There are numerous valuable parables in Matthew chapter 13. To give them their proper attention, we will study chapter 13 in three parts. Tonight we will start with the purpose of parables and the Parable of the Sower in verses 1-23. But before we begin, please understand and consider this: a parable is a spiritual truth revealed through the telling of a story using everyday, normal people and items.The passage (Matthew 13:1-23) starts with Jesus telling the parable, then providing an explanation of parables in general, then concluding with an explanation of the Parable of the Sower specifically.
We will start tonight with the middle section where Jesus talks about why He uses parables.
In verses 10-17 Jesus is asked by His disciples why He spoke to the multitudes in parables. Jesus’s answer is that some who hear understand immediately the spiritual application of the practical principles found in the parables. Others though, willfully remain in disbelief and the message of the parables is completely lost on them. These listeners can be identified as the scribes and Pharisees which we have read about in other chapters who, in spite of already not knowing or believing in Jesus, were inclined to believe in Him even less when they heard His parables.
By listening to and having faith in the parables, those who had knowledge (Jesus’s disciples) were to be given more knowledge through the parables and those who did not have knowledge (scribes and Pharisees), were to be even more dumbfounded by Jesus’s teachings when they heard the parables.
Now let us look at the message of the Parable of the Sower in verses 1-9. A sower would have been one that planted seeds, for crops or otherwise. A sower went out to sow seeds and the seeds fell on four different types of ground, each producing a different result:
1) By the side of the road – birds came and ate the seeds
2) Among rocks and stones – plants sprung up and grew but soon withered away under the sun because they had no root
3) Among thorns – thorns sprung up and choked out the plants
4) On good ground – the plants grew and were fruitful
In verse 9, Jesus admonishes honest listeners to pay attention. Moving down to verses 18-23, here we have Jesus’s explanation of the parable. All of the elements of the story are symbols:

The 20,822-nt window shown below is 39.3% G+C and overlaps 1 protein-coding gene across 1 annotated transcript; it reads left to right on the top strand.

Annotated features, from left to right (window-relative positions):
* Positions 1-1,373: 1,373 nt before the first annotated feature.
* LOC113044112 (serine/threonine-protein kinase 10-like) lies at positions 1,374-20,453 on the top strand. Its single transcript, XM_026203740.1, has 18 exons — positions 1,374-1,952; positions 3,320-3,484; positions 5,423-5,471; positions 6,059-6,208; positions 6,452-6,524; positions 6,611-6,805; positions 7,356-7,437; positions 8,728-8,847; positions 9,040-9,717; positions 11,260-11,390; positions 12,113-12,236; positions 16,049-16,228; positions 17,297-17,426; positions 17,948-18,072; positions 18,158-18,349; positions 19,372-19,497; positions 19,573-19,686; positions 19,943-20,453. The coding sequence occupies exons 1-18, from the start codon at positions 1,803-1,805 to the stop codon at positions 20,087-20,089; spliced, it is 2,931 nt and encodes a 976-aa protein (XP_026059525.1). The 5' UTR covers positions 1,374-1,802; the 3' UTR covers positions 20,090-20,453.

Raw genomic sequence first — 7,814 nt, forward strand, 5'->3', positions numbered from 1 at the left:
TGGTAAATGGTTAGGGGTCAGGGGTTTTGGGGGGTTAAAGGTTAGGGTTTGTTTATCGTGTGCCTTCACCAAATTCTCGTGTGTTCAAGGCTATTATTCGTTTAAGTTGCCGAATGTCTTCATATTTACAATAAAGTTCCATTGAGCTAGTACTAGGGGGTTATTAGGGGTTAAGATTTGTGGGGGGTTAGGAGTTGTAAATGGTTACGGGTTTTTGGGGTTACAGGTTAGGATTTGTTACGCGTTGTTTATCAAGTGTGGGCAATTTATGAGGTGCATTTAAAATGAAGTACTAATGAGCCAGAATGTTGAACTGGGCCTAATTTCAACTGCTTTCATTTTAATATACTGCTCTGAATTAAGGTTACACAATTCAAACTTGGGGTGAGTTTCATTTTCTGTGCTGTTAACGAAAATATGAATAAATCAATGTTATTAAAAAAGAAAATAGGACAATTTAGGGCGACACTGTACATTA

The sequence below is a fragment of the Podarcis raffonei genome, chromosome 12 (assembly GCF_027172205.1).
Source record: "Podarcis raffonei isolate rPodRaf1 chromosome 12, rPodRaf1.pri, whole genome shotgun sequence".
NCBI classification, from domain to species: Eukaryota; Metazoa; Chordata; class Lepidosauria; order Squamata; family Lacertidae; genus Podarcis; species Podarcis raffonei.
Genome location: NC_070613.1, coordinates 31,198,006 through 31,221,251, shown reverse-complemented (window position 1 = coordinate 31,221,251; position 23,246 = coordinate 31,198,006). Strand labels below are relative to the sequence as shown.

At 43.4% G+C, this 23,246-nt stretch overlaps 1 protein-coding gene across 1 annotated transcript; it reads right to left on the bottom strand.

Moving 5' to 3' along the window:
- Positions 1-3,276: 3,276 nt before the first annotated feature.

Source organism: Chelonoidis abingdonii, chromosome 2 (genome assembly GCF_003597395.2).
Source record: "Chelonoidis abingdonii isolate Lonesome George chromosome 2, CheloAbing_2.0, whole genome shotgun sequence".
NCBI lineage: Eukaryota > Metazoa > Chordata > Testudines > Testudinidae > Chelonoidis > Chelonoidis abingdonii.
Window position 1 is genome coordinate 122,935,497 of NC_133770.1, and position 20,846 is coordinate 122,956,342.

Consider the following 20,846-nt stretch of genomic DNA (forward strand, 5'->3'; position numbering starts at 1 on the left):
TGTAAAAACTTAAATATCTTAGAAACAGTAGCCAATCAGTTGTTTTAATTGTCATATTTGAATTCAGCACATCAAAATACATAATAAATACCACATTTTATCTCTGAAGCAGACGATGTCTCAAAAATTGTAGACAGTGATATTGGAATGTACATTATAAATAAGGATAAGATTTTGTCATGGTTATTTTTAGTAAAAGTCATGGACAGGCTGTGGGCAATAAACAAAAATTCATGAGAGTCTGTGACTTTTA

Seed = God’s message of salvation
Ground = People types
Birds = Satan
Sun = Challenges to faith
Thorns = Worries of the world & trust in money
Crop = An effort of contribution to God’s kingdom and the rewards of serving God.
Jesus’s explanation is clear and simple. If the reader did not understand the meaning of the Parable of the Sower before, they certainly do now. This parable, at its heart, explains how mankind will receive the good news of God’s plan of salvation through Jesus Christ. Most will not follow for various reasons; but a precious few will hear, believe, obey and work to spread the good news.
Take note of the variety in how people will receive the Word of God. Jesus provides four different types of people, four different possible ways to react to the Holy Word. If we boil it down to percentages, this means that roughly 25% of the people that hear God’s Word will respond with belief and obedience in God and a lasting change in their life. And even among this 25%, some of them will have more to contribute than others.
It should be noted that Jesus does not say that there is an equal distribution among the different hearers, so we cannot really rely on the 25% as a definite percentage of believers. But we can infer from the parable that the majority of hearers will not be successful believers.
We can learn a few things from this passage tonight:
1) Do not be discouraged if we share Jesus with others but they do not believe
2) Our task is to share Jesus; the believing is up to the listener
3) There is value in knowing if we retain any of the qualities of the unsuccessful listeners Jesus describes: Do I tend to lose interest? Do I get distracted by material things? If so, I can pray to God about these shortcomings and work on seeking Him more decisively.
Jesus’s parables are a way to understand great spiritual truths using common stories. If we think about spirituality in these simple terms, we ingest the meaning more deeply and can begin operating with this godly knowledge.